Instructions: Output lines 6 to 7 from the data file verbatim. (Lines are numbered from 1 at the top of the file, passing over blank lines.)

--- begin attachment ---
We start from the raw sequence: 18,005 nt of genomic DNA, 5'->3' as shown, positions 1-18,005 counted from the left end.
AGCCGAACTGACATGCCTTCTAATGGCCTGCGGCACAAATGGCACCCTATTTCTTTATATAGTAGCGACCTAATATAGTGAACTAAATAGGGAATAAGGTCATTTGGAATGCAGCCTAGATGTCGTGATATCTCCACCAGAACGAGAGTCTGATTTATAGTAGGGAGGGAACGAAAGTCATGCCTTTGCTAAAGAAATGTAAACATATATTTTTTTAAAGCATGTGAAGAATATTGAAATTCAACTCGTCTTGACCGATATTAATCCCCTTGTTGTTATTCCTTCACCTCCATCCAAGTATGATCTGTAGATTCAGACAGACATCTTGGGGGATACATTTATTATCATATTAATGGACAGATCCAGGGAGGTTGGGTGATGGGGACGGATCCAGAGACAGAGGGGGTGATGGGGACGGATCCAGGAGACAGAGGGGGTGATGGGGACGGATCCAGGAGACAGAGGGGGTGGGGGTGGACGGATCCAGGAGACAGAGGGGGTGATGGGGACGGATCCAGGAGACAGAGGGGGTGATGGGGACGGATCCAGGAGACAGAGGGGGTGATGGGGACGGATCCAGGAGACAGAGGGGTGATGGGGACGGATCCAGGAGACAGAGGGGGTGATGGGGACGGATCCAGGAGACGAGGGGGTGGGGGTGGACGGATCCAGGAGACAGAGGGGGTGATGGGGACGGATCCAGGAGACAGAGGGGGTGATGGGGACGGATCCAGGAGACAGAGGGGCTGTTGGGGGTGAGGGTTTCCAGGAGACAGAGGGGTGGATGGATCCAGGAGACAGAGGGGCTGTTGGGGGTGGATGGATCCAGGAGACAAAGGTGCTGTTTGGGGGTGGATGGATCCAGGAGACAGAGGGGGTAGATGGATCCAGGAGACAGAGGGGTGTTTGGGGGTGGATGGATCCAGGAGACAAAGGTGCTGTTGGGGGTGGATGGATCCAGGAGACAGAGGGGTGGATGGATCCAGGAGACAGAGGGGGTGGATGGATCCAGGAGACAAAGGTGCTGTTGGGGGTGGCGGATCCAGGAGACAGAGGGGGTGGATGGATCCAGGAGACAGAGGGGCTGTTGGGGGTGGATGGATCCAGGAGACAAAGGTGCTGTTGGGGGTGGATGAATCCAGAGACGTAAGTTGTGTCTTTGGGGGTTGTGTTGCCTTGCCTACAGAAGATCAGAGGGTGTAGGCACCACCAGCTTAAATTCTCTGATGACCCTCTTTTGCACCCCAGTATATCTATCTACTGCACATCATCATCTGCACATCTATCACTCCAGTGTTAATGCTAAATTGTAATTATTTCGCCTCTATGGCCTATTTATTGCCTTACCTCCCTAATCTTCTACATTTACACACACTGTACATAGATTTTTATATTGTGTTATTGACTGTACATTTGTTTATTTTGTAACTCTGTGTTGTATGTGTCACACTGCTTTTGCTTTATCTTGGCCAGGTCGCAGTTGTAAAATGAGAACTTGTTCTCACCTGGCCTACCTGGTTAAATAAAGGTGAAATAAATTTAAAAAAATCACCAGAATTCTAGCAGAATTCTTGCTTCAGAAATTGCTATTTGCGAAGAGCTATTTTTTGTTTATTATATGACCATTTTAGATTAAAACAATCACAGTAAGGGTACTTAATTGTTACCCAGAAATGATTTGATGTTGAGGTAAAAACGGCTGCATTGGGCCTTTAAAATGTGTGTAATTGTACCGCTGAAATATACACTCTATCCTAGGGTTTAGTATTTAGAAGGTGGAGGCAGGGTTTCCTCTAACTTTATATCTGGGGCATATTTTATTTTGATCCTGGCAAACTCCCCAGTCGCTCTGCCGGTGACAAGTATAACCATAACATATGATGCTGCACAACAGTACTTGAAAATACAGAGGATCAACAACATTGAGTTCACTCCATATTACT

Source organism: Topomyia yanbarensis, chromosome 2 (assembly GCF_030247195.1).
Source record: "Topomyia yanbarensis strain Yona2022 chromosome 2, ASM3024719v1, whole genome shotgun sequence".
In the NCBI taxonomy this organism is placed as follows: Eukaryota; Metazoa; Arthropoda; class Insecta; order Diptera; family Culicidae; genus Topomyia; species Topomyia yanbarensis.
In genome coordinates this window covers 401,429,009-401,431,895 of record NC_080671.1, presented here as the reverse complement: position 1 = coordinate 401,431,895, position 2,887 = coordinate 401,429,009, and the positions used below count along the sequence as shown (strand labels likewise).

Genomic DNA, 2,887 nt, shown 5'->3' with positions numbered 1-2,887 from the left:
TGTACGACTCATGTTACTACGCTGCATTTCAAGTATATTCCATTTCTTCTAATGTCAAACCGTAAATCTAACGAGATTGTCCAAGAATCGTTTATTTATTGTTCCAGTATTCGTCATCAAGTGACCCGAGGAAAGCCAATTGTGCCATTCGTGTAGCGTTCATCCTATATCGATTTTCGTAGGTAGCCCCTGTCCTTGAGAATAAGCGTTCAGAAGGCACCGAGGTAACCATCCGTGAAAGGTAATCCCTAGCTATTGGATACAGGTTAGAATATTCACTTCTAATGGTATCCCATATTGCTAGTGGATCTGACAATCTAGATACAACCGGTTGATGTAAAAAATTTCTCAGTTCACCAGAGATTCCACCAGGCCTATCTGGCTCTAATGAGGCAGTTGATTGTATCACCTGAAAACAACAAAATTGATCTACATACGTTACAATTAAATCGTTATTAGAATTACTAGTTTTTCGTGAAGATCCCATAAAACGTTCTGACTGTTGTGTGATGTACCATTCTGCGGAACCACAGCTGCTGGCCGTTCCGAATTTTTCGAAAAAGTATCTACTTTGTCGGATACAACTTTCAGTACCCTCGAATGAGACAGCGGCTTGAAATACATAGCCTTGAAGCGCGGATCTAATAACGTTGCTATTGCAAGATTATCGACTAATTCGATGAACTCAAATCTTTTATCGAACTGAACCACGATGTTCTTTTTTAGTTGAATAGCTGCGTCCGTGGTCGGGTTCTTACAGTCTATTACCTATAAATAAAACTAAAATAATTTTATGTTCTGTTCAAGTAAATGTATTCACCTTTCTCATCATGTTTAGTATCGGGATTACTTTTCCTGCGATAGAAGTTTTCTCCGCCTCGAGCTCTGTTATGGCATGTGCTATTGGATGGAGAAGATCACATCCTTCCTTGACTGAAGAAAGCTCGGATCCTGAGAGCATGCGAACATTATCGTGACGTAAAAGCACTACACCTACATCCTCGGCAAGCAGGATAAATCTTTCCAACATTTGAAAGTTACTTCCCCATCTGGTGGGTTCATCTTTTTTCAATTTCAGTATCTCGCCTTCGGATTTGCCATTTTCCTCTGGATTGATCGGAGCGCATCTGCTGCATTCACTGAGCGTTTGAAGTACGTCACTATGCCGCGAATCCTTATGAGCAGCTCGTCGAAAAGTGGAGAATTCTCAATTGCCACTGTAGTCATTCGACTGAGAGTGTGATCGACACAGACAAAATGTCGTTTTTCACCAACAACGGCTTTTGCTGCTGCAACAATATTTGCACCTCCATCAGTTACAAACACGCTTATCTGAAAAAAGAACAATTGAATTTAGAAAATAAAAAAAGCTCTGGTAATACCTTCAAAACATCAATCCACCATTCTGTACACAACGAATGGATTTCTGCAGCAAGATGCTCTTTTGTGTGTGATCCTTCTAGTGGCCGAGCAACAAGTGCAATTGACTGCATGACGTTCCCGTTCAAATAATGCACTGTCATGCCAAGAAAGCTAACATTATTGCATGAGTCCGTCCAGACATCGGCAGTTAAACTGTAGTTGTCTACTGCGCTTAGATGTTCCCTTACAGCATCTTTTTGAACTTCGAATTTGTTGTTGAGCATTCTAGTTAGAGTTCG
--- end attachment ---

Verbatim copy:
In genome coordinates this window covers 401,429,009-401,431,895 of record NC_080671.1, presented here as the reverse complement: position 1 = coordinate 401,431,895, position 2,887 = coordinate 401,429,009, and the positions used below count along the sequence as shown (strand labels likewise).

Genomic DNA, 2,887 nt, shown 5'->3' with positions numbered 1-2,887 from the left: